My new (used) Cannondale R300 has proved to be a little challenging to transform into a reasonable commuter bike.
Specifically, I’ve found it a little challenging to be able to carry the amount of stuff I want, with the flexibility I want, on this frame. I’m really attempting to take a low-end “racing” geometry bike, and turn it in to a touring bike. No small feat.
Fitting the Tubus Cosmo rear rack was pretty straight forward, thanks to the advice (and assortment of adapters and conversion parts) of Wayne from TheTouringStore.com. However, the short chain stays on this bike still gave me issue with heal clearance from time to time. Also, this rack (as seen in the picture) has a lower set of bars in addition to the upper set – and this is where I wanted my panniers to hang. Why on the lower rack? First off, I carry a fair amount of weight at times, and keeping that weight lower has advantages for bike handling and stability. Secondly, I like to put stuff on the top at times – like other cargo, or a rear “trunk” bag I have that straps to the top rails. Either of those two things make it so you can’t take panniers on and off without a great deal of trouble. There was also a bit of an annoying issue where the bolts that hold the hangers on the panniers were hitting various spots in the rack preventing them from hanging securely in some positions.
Unfortunately, moving the panniers to the lower rack moved me from a situation where I might hit my heel on the bags under certain circumstances, to a situation where the heel was definitely going to hit the bags each and every pedal stroke.
However, the solution to this was actually another idea that was given to me by Wayne from TheTouringStore.com. Basically, it is a small modification to the bags to make them hang at an angle instead of straight up and down. Picture the side view of a bike with a pannier hanging on it. Then, picture moving the rear, upper corner of the bag up slightly. You’ll realize that the front bottom corner – the place you foot would hit, will actually swing back slightly giving you more clearance for your heel. This was the modification I was going to make.
My particular bags kind of, well, suck. Generally speaking, panniers are made to carry most of their load in a vertical orientation – that is to say, they are taller than they are wide. This is due in a large part to the heel clearance issue I was facing. My bags, however, are oriented horizontally. Kind of a pain in the butt. These are another one of those items that I bought early on in my cycling experience, when I didn’t really have all of the information I needed to make the best product selection. However, I have them now and I’m not in a super big hurry to replace them, especially if there is a simple modification that can make them more functional for me.
There is, however, one thing about these bags that made this modification a whole lot easier. As you can see from the photo, the bags can actually be detached from backing that attaches to the bike. This backing is a hard plastic sheet covered in canvas, sporting both straps and zippers on both ends. The zippers are how the bags are attached, but you can also use the straps (sans bag) to attach stuff that might not fit into the bags – think sleeping bag here.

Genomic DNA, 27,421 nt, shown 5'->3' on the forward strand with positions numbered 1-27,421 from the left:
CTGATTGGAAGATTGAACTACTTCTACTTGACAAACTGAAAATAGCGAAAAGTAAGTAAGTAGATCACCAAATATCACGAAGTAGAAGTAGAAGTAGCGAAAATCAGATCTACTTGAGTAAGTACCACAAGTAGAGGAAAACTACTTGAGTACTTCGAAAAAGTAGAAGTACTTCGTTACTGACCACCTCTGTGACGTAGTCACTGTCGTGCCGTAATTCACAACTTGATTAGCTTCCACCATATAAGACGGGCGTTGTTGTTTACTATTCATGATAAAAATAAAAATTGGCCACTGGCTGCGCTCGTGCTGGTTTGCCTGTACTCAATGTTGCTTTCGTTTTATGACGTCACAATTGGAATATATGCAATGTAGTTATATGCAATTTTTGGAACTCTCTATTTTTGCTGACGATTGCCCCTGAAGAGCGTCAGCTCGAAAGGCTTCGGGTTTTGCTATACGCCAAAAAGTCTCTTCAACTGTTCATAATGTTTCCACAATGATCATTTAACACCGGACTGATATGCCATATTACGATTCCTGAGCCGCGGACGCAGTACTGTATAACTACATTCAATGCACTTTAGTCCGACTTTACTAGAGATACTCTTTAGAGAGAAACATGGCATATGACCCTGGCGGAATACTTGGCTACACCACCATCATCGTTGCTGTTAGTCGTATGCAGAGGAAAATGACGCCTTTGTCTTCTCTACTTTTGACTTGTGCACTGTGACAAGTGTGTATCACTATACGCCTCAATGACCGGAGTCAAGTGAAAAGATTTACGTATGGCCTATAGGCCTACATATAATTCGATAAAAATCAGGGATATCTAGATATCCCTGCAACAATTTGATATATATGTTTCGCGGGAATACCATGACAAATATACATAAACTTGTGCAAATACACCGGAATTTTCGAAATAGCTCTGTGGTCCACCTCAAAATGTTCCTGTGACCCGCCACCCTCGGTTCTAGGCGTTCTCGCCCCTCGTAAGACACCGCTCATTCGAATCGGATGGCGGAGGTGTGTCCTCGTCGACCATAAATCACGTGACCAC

This makes things easier for me, because what I need to do is rotate the attached aluminum bar in a way that will cause the front, bottom corner to rotate back and up. The aluminum bar is simply bolted through the plastic sheet on both ends. All I need to do is unbolt the back end of this bar and drill a new hole in the plastic lower down.
Drilling through the canvas actually turned out to be surprisingly difficult. I was using a standard drill bit, so I’m thinking it just never “grabbed” – and thus getting through the canvas was more of a friction / wearing down operation than a drilling operation. However, I was able to get cleanly through the plastic sheet on the inside once the canvas was pierced.
I chose to rotate the bar down as far as I could – which put me right up against the riveted pin that anchored the bungee cord. It would actually have been possible to rotate further by also relocating the bungee cord anchor, but I decided to try it without that extra step first to see if it worked out.
After I drilled the first pannier, I stuffed the bag with towels and a ubolt to simulate a fully loaded bag and mounted it on the bike. It was a good, stable fit on the lower rails, with the vertical bar going up to the upper rails in the rear actually providing additional stability. I had the bike already mounted on my training rollers so that I could actually test the fit out in as close to real-world as possible without actually going outside. The result? I had about an inch of clearance with my heal artificially stretched out as far as possible while clipped in to the pedals. Success!
This simple modification took me maybe 30 minutes at most – including my silly mistake of drilling the wrong end of the second pannier!However, it saved me perhaps a couple of hundred dollars or so in the short term. At some point I’m going to have to upgrade to something a little more weatherproof anyhow, but as we head into spring this is probably something that I can put off for now. And even after I do get different panniers, these bags will be a lot more useful and usable for trips to the store, camping, or whatever else may come up.
Again, a big thanks to Wayne for the whole idea of modifying these in this way, and for the great service getting the rack itself fit to my bike properly. One of these days I’ll pick up a set of forks that are the same geometry, but with eyelets in ’em and get a rack on the front too.